Ah, internet arguments. Love ‘em or hate ‘em, they’re now part of our reality.
And they’re so easy to get sucked into.
One minute you’re minding your own business, looking at cute puppy pictures. The next minute, you’re typing in all-caps to some SOCIALIST who’s KILLING BABIES by PROSTITUTING HERSELF to the SATANIC DEMOCRAT PARTY.
Or, depending on your political leanings, maybe it’s a WOMAN-HATING MISOGYNIST who’s PERPETUATING SEXIST MORES by BENDING THE KNEE to THE CHIRISTIAN-REPUBLICAN AXIS OF EVIL, or perhaps it’s a WAR-MONGERING GOVERNMENT-LOVER who’s STEALING OUR FREEDOM by KOWTOWING to the TYRANNICAL TWO-PARTY SYSTEM. You get the point.
No matter what your political views, we’re all capable of being ridiculous. Yet, in the heat of the moment, it’s always the other person who seems ridiculous.
How can they hold such obviously wrong views when mine are so obviously right? we ask ourselves as we type out our angry diatribes.
I always feel a bit stupid after getting sucked into these arguments. I re-read what I’ve written, and my arguments are never quite as well-reasoned as they felt in the moment I wrote them.
In essence, we get drunk on these internet arguments. It isn’t until the morning after, in our sobriety, that we realize how foolishly we acted. How, then, can we avoid getting drunk in the first place?
1. Assume the best intentions
Believe it or not, your opinions don’t make you a good person (or a bad person).
People adopt opinions for a variety of reasons. But you know what the most common one is?
Because they think the opinion is right.
In general, people like doing the right thing. And in pursuit of doing the right things, they want to believe the right things, too. So, if someone believes something, you can assume they think it’s right.
You probably think your opinions are right, too. You wouldn’t believe them otherwise.
But just because someone disagrees with you doesn’t make them evil.
Let me say that again for the folks in the back: Just because someone disagrees with you doesn’t make them evil.
Nobody wants to be evil. Nobody tries to be evil. You might think someone else’s views are evil, but never assume a person is evil just for holding those views. It’s untrue, it’s unfair, and it won’t help you win an argument.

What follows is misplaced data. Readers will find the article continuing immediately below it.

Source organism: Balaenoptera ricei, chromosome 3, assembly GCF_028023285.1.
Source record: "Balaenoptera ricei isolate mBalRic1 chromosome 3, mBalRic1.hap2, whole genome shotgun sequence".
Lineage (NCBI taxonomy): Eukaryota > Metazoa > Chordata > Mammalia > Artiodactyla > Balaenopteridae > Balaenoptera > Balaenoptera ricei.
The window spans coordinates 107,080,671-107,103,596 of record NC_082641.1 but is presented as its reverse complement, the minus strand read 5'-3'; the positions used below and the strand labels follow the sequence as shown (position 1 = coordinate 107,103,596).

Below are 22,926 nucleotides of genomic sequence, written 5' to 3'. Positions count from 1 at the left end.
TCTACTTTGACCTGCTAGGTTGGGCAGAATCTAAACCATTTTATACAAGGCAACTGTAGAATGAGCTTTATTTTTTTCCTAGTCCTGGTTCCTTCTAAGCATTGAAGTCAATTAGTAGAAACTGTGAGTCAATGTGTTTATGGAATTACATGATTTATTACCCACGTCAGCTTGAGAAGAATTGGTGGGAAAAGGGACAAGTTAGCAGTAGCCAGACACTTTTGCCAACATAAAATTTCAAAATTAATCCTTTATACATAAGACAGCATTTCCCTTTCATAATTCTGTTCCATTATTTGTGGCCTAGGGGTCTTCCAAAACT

After all, don’t you want to convince them that your views are correct? How will personal attacks help you achieve that? Attacking people’s character will never change their minds.
Again, for the folks in the back: Attacking people’s character will never change their minds.
So what will?
2. Ask questions
When I was in middle school, my dream was to become a gotcha journalist. I kid you not. I wanted to hunt down people I disagreed with and trick them into admitting their evil, horrible views. Eventually, I realized the ethical issues with this career goal, but I still get the urge to play “gotcha” from time to time, and maybe you do, too.
If your goal is to entrap people, are you seeking truth, or are you seeking your own validation? I think the problem with many internet debates is that we’re seeking to lift ourselves up, not to lift truth up. And if you’re a Christian, that’s a big no-no. Remember Matthew 23:12? “Whoever exalts himself will be humbled, and he who humbles himself will be exalted.”
The most powerful question you can ask in an online debate is, “Why do you think that?”
The more you ask “why,” the better you will understand the other person’s point of view.
Some other great questions are:
- What is the best evidence for your position?
- Can you clarify that point for me?
- If I understood correctly, you’re saying ___. Is that what you meant?
The better you understand the other person’s point of view, the better you can explain your view to them. And the better you understand each other, the clearer the truth will become.
3. Know when to give up
This may shock you, but debates are supposed to end eventually. They’re not supposed to drag on for days. In a formal debate, you’re given a set amount of time to make your case. When your time is up, it’s up. Later, you can rebut your opponent’s position or defend your own, but your time is still constrained. The problem with internet “debates” is that there are no such limits.
If you’re going around and around in circles, with no end to the conversation in sight, it’s fine to bow out. Will the other person think they’ve won? Probably, but that’s okay! If the pursuit of truth is what matters to you, you shouldn’t care whether you “win” or “lose.” Reality doesn’t change just because you lost an argument. You don’t have that much power.
Being a jerk will never help your case. It will simply encourage people to dig in their heels. You may land some sick burns, but you won’t change minds!
Want to have better debates online? Be willing to listen. Explain your opinions calmly and respectfully. Resist the urge to attack your opponent. If you humble yourself in this way, then you will be exalted.
Here are a few great ‘ole resources from C.S. Lewis that are a great read and possible help for your upcoming debate:
Episode Summary Cyrus Nowrasteh, the director of Infidel, Young Massiah, and many more great films that span over a decade, joins Kevin to talk about the making of his latest film and the true events that inspired it. Thank you to morethanonelesson.com for connecting...